The Iso Grifo 7 Litri was to be one of the fastest road-legal production cars of its time, with a claimed top speed of 186 mph.

The car was an extraordinary achievement from a company that had started out making refrigerators before developing their own line of small-capacity motor scooters and the Iso Isetta bubble car that would become a celebrity in its own right.

The team behind the development of the Iso Grifo was an all-star collection of some of Italy’s finest automotive mind.

Developing The Iso Grifo

The project was overseen by Renzo Rivolta, company founder and the man who had seen Iso’s rise from a maker of refrigerators to a globally respected sports car manufacturer. The engineering was done by Giotto Bizzarrini, the man who designed the Ferrari 250 GTO and had a hand in developing the Lamborghini V12 engine used in the Miura and many other Lamborghinis.

Above Image: The unusual hideaway headlights and the famous “penthouse” hood scoop would typically denote a Series II 7 Litri.

The styling was done by Giorgetto Giugiaro at Bertone, one of the greatest automobile designers of all time if not the greatest outright, and the man responsible for a remarkable array of cars from the Volkswagen Golf Mk1 to the DeLorean DMC-12 and the De Tomaso Mangusta.

Iso Autoveicoli founder Renzo Rivolta was a passionate but practical man, he knew he didn’t have the funds to develop his own engine capable of taking the fight to Lamborghini and Ferrari, so instead he did the same thing men like Carroll Shelby and Alejandro De Tomaso had done – he took reliable American V8s and used them instead.

The decision to use V8s from across the Atlantic made a lot of sense, and it provided automakers like Rivolta access to affordable engines and transmissions, and to an extensive parts catalogue. Skipping forward decades into the future to the modern day, and cars like the Iso Grifo 7 Litri are typically an order of magnitude less expensive to maintain than their rivals from Ferrari and Lamborghini.

Iso Grifo – Specifications + Engines

Over the course of the 1965 to 1974 production run, the Iso Grifo was offered with four major engine choices depending on year, from the 327, 427, and 454 cu. in. V8s from Chevrolet to the 351 cu. in. V8 from Ford towards the end of the production run. The 427 cu. in. V8 was capable of an advertised minimum of 425 hp, an astonishing figure for the era.

Of these, the Iso Grifo 7 Litri was the most powerful, with either the 427 or 454 cu. in. V8 fitted – engines that were so large the car required a strengthened chassis, an enlarged engine bay with reinforced mounts, and an unusual hood with a “penthouse” top to allow the engine to fit.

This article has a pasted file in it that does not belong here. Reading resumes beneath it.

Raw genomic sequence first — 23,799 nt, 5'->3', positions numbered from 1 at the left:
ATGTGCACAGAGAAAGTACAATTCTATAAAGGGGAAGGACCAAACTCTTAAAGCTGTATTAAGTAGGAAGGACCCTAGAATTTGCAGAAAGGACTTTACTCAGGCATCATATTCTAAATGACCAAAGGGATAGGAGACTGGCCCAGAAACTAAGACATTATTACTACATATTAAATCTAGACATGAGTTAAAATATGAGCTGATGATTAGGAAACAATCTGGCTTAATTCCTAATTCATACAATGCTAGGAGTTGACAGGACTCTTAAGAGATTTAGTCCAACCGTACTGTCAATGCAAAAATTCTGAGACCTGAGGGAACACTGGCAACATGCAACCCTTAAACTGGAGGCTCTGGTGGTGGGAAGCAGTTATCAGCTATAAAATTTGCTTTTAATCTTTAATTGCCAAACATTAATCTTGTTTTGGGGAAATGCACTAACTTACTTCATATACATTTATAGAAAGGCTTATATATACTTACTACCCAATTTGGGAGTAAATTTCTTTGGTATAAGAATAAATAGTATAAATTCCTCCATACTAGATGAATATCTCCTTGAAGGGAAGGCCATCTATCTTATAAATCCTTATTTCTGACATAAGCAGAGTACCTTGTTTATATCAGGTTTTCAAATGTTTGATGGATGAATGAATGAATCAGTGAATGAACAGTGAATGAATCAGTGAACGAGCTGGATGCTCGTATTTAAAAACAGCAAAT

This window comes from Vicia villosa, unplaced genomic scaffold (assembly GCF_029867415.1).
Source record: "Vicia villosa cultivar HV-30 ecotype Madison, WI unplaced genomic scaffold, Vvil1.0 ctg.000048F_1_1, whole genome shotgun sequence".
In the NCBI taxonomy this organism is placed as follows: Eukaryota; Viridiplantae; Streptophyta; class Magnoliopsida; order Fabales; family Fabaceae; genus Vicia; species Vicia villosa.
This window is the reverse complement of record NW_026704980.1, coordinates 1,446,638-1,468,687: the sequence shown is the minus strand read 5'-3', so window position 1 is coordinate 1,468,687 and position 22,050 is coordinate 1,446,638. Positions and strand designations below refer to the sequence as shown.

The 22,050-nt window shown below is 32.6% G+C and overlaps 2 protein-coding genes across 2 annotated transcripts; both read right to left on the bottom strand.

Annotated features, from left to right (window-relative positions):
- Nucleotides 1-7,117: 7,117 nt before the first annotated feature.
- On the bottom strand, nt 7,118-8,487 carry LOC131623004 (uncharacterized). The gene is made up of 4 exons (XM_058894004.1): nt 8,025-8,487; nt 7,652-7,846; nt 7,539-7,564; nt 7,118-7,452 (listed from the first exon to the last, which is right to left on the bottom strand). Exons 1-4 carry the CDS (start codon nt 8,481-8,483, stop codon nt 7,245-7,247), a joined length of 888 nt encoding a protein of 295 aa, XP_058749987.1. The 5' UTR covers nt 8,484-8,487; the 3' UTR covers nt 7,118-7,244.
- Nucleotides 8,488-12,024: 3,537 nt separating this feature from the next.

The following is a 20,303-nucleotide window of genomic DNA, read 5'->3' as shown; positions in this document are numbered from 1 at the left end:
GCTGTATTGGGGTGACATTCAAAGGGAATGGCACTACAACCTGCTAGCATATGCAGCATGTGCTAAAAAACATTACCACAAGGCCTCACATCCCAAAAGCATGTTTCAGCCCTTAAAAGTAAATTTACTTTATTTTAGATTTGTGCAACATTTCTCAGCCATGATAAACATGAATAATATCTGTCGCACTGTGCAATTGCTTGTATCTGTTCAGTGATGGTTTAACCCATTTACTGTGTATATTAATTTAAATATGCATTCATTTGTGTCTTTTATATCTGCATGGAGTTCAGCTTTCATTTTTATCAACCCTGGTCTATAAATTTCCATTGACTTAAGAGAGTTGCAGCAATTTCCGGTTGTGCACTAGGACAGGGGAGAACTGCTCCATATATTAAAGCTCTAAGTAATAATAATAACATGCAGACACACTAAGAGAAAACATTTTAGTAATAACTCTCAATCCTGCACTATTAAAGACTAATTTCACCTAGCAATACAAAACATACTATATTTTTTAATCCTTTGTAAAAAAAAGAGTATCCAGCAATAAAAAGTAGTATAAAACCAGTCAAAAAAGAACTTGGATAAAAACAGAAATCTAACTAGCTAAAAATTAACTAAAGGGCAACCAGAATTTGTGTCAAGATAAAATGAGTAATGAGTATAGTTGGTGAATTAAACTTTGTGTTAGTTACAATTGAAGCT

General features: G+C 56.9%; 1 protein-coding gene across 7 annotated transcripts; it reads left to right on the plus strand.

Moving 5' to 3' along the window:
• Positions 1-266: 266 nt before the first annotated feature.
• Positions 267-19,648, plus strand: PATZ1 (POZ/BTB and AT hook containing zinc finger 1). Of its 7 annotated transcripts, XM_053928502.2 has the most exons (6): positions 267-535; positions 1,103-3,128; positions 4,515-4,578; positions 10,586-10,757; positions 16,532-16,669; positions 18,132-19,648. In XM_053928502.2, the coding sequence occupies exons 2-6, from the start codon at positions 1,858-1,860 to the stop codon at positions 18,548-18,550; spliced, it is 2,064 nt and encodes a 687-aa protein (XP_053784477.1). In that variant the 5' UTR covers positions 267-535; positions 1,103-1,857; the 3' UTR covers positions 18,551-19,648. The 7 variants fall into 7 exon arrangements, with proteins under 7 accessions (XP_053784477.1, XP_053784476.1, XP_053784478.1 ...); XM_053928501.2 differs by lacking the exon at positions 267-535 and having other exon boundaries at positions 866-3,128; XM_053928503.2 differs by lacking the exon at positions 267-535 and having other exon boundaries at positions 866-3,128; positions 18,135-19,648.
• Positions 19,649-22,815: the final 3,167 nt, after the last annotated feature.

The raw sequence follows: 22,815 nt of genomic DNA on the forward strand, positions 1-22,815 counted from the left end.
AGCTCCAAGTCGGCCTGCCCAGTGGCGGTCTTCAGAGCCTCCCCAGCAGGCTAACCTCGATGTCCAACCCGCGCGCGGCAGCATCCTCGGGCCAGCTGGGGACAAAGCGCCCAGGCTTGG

In 1970 the Iso Grifo Series II was unveiled, this newer version featured a few changes – perhaps most notably the hideaway headlights which provide an easy way to identify Series II cars.

Above Image: The 427 cubic inch V8 was capable of over 400 hp, propelling the car to a claimed top speed of 186 mph.

Three transmission options were offered over the production run, a 4-speed BorgWarner manual on earlier cars and a 5-speed ZF manual on later cars, as well as a 3-speed automatic if you were so inclined. The factory claimed the 7 Litri could attain a top speed of 300 km/h (186 mph), however it’s not known if this has ever been tested.

The suspension and braking systems used weren’t unusual for the day, with double wishbones and coil springs up front and a De Dion axle and coil springs in the rear. Brakes were discs all around and the curb weight varied depending on model and engine chosen, falling within the range of 3,150 to 3,550 lbs (1,430 to 1,610 kgs).

By the end of production 413 Iso Grifos had been built, 330 Series I and 83 Series II cars, just 90 of them were the 7 Litri or “7 Liter” versions.

The 1969 Iso Grifo 7 Litri Series I Shown Here

The car you see here is an unusual 1969 Iso Grifo 7 Litri Series I, it’s unusual because it was sent back to the factory in-period to be upgraded to Series II specification including the hideaway headlights.

It was completely restored in 1989 and it’s listed as still presenting very well today, it has Bordeaux paintwork with the correct “7 Litri” badging on both b-pillars, and the large hood scoop known as the “penthouse” for obvious reasons.

The car is due to roll across the auction block with RM Sotheby’s on the 22nd of January, it has no reserve and the estimate is $500,000 to $600,000 USD. If you’d like to read more about it or register to bid you can click here to visit the listing.

Images: Andrew Miterko ©2020 Courtesy of RM Sotheby’s

Published by Ben Branch -